This week I finished reading I Claudius, by Robert Graves. I’ve been chipping away at the pages for more than seven days, content to take it slowly. This is a hefty read. I’m not talking about page numbers here. I mean it has a big cast, and covers a lot of history. I’ve had to concentrate, or become lost in the labyrinth of names and connections, even after I discovered the handy family tree at the back.
No wonder the book has been waiting on my shelf for more years than I care to number. It might have stayed there longer if Jean Lee hadn’t nudged me, when discussing my Elizabeth & Mary post. On her recommendation I dusted off Graves and stepped in.
It’s AD 41, and Claudius is writing ‘this strange history of my life’. To explain himself, though, he must also explain his parents, and grandparents, who have all been prominent Romans.
Claudius skips back and forth through time, referring to various key events in the decline of the Republic and the establishment of his Grand-uncle, Augustus, as Emperor. Characters, Graves demonstrates, are formed by their pasts.
In this story that premise is somewhat simplified. It’s focus is the Claudian family.
…one of the most ancient of Rome…There is a popular ballad…of which the refrain is that the Claudian tree bears two sorts of fruit, the sweet apple and the crab, but that the crabs out-number the apples.
I don’t think I’m giving much away if I say that ‘good’ Claudians are largely defined by their desire to re-establish the Republic, and work for the greater good. ‘Bad’ Claudians long for power, and believe me, when they are bad, they are very, very bad.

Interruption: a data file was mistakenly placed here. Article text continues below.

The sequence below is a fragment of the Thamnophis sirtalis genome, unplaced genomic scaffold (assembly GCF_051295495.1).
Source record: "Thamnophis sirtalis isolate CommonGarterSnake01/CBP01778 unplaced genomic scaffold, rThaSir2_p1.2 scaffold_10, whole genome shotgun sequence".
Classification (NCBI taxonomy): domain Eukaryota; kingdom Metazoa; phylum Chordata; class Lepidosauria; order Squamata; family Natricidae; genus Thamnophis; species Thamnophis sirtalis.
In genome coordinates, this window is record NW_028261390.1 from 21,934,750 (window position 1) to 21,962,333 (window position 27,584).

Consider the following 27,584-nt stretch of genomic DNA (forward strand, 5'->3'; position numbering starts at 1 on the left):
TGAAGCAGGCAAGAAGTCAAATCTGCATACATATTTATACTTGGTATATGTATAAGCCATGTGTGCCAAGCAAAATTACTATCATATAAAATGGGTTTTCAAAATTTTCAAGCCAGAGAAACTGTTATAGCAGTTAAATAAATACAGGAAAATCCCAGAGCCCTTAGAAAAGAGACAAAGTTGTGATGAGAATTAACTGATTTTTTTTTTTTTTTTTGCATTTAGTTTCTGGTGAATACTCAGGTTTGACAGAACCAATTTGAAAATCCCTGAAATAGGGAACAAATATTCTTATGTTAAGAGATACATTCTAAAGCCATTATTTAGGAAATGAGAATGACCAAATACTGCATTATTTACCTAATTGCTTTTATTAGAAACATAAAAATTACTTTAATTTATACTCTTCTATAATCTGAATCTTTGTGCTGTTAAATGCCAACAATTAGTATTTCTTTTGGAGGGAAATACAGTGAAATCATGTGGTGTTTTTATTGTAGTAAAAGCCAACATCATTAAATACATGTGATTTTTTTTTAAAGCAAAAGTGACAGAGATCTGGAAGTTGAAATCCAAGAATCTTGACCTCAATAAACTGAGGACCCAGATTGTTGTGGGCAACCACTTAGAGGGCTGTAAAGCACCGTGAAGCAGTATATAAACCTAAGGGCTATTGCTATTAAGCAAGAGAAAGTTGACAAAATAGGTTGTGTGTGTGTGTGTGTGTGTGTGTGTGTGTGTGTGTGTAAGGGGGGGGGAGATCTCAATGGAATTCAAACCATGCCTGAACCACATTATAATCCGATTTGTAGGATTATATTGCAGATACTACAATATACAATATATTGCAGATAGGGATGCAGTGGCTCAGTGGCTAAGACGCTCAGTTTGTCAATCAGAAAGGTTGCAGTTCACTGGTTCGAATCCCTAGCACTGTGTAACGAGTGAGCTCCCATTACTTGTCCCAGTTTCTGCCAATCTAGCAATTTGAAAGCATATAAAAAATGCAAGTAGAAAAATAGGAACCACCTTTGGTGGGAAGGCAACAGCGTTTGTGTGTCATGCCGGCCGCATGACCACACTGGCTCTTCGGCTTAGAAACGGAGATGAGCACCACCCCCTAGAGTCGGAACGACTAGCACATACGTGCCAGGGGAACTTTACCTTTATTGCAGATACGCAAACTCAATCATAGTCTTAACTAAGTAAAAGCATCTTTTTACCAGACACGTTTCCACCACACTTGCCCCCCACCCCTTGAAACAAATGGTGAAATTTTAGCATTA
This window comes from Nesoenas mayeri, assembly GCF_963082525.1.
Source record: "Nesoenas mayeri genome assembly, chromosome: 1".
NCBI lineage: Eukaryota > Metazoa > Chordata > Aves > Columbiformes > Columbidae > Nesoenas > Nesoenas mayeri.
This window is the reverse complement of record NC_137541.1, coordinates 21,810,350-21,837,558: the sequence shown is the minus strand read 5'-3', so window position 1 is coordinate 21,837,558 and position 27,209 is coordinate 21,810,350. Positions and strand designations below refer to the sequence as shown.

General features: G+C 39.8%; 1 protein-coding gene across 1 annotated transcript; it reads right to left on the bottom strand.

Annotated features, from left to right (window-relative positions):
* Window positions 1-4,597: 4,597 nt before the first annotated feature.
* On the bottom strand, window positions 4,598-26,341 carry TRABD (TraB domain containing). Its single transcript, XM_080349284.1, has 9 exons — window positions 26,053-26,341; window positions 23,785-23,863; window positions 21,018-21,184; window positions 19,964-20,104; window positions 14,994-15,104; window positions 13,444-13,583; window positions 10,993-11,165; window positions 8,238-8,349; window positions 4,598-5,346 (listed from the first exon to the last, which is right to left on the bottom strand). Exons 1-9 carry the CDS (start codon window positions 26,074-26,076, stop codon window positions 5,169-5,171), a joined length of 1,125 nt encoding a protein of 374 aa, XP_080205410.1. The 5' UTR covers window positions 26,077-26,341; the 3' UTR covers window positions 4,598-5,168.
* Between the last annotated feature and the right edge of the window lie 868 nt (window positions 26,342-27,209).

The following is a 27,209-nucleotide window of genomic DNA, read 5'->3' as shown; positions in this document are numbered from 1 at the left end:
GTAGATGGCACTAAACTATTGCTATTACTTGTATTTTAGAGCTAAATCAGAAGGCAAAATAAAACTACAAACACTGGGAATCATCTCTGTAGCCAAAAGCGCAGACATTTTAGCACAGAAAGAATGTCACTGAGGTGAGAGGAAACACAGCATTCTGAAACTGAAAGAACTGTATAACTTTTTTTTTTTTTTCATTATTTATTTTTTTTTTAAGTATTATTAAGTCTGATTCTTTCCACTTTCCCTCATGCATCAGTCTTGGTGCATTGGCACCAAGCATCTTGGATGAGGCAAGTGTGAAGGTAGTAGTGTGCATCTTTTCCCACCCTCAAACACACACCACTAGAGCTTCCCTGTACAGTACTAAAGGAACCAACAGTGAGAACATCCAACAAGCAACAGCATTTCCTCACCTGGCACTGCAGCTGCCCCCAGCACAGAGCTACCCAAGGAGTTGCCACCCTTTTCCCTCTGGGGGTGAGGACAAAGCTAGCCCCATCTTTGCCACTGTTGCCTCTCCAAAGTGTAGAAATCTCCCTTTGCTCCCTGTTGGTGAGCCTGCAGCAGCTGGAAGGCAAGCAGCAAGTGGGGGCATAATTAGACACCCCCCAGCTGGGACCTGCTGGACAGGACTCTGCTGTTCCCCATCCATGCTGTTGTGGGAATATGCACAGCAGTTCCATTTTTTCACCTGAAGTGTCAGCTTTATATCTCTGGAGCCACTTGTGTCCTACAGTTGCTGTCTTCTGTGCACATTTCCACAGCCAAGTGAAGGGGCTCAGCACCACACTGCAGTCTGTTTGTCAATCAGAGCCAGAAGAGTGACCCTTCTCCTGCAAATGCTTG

I liked the reticence of Claudius. Dark deeds are explained, but not in graphic detail, and the darkest ones of all are hinted at. Graves doesn’t hang about. He creates a scene with a few telling details, then moves on. Even the fight scenes, which he seemed to enjoy, were not dwelled upon.
So thanks Jean. You were quite right, I did find it a rewarding read. I didn’t expect to, I’m not sure I wanted to, but I became involved. Look at this opening sentence:
I, Tiberius Claudius Drusus Nero Germanicus This-that-and-the-other (for I shall not trouble you with all my titles) who was once, and not so long ago either, known to my friends and relatives and associates as ‘Claudius the Idiot’, or ‘That Claudius’, or ‘Claudius the Stammerer’, or Clau-Clau-Claudius’ or at best as ‘Poor Uncle Claudius’, am now about to write this strange history of my life; starting from my earliest childhood and continuing year by year until I reach the fateful point of change where, some eight years ago, at the age of fifty-one, I suddenly found myself caught in what I may call the ‘golden predicament’ from which I have never since become disentangled.
You have to applaud, don’t you? Clause follows clause yet doesn’t lose me along the way. It establishes a character I am inclined to empathise with. Here’s a modest chap, it says, despite my great name: and what about these other names I endured for forty-three years?
Claudius has been a treat to look forward to. I’ve needed only a chapter, maybe two, each day, until I got to the last fifty pages or so. Then I had to sit down and race to the end.
This book is an epic, and should satisfy readers on that level. What raises it above many others in the epic-style, for me, were the moments when I emerged from the text with a shiver of recognition. It was published, in 1934, and was read then, by many, as an allegory for the situation in Europe. I suppose, by their natures, good allegories can continue to seem relevant.